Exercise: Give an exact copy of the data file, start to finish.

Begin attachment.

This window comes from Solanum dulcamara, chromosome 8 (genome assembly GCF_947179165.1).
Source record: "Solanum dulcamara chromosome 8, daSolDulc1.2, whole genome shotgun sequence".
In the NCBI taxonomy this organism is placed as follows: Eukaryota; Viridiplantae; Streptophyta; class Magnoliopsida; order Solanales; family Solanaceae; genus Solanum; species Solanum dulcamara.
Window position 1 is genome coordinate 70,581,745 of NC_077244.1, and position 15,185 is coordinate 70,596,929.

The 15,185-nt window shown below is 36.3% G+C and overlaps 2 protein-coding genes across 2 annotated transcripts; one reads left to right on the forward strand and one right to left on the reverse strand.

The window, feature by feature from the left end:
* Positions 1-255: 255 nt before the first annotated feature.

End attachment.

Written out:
This window comes from Solanum dulcamara, chromosome 8 (genome assembly GCF_947179165.1).
Source record: "Solanum dulcamara chromosome 8, daSolDulc1.2, whole genome shotgun sequence".
In the NCBI taxonomy this organism is placed as follows: Eukaryota; Viridiplantae; Streptophyta; class Magnoliopsida; order Solanales; family Solanaceae; genus Solanum; species Solanum dulcamara.
Window position 1 is genome coordinate 70,581,745 of NC_077244.1, and position 15,185 is coordinate 70,596,929.

The 15,185-nt window shown below is 36.3% G+C and overlaps 2 protein-coding genes across 2 annotated transcripts; one reads left to right on the forward strand and one right to left on the reverse strand.

The window, feature by feature from the left end:
* Positions 1-255: 255 nt before the first annotated feature.